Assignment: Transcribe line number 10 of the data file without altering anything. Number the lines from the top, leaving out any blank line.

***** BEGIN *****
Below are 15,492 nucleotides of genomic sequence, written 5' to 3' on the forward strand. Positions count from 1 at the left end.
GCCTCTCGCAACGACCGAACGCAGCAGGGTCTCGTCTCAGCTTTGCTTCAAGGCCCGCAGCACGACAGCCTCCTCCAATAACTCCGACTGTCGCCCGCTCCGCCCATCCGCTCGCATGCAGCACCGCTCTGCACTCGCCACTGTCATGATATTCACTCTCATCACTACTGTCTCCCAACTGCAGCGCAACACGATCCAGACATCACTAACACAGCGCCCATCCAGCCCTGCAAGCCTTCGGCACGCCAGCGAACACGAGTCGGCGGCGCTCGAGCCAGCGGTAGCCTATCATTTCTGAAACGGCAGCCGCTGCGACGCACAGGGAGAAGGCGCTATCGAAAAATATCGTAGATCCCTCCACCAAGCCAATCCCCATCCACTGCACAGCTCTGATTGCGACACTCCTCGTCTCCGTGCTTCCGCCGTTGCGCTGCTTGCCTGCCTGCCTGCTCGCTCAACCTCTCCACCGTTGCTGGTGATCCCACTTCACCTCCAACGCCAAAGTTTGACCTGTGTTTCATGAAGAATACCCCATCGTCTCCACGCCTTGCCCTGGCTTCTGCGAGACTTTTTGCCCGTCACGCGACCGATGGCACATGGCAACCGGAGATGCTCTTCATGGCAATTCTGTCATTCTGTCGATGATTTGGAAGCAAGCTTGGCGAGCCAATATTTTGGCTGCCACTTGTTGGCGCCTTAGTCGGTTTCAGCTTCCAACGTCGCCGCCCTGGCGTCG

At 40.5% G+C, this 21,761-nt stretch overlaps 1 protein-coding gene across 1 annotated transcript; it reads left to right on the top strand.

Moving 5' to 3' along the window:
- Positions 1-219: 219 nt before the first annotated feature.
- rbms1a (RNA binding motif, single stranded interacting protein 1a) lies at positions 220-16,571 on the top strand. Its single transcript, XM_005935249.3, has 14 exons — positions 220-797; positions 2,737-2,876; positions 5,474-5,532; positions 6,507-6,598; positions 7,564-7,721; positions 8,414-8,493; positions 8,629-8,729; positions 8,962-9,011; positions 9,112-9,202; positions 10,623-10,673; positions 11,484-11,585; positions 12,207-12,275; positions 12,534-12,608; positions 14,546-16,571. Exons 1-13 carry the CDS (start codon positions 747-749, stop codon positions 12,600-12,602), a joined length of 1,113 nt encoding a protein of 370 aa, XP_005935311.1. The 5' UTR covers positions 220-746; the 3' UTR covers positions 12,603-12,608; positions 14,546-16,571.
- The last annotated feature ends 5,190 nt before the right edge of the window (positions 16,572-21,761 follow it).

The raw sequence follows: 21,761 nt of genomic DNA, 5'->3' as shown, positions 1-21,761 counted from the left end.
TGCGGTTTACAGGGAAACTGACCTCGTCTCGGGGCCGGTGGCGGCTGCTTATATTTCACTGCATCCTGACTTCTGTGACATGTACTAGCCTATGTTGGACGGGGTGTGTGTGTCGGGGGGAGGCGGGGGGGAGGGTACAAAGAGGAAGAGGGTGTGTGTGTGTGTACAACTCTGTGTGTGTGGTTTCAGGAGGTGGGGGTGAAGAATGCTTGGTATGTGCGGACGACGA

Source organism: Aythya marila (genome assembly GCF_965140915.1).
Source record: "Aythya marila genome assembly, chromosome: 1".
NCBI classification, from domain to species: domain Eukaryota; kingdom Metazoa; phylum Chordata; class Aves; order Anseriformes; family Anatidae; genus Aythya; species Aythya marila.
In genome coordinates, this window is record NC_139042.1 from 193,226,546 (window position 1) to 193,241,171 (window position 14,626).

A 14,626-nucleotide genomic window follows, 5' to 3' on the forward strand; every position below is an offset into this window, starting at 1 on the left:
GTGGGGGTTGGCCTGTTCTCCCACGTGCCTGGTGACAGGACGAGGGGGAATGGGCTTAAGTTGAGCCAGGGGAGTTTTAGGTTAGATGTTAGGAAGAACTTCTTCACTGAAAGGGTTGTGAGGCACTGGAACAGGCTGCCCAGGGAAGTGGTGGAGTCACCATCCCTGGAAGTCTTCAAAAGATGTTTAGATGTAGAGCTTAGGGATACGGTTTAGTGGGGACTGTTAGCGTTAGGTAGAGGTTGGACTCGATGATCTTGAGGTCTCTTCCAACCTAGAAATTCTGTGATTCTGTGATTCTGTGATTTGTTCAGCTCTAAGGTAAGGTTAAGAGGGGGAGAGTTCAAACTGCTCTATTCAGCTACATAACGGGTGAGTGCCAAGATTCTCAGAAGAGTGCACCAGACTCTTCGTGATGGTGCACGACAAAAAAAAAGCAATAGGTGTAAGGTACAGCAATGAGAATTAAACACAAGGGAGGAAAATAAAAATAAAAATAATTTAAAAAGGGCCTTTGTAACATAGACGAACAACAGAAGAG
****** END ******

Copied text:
Source organism: Aythya marila (genome assembly GCF_965140915.1).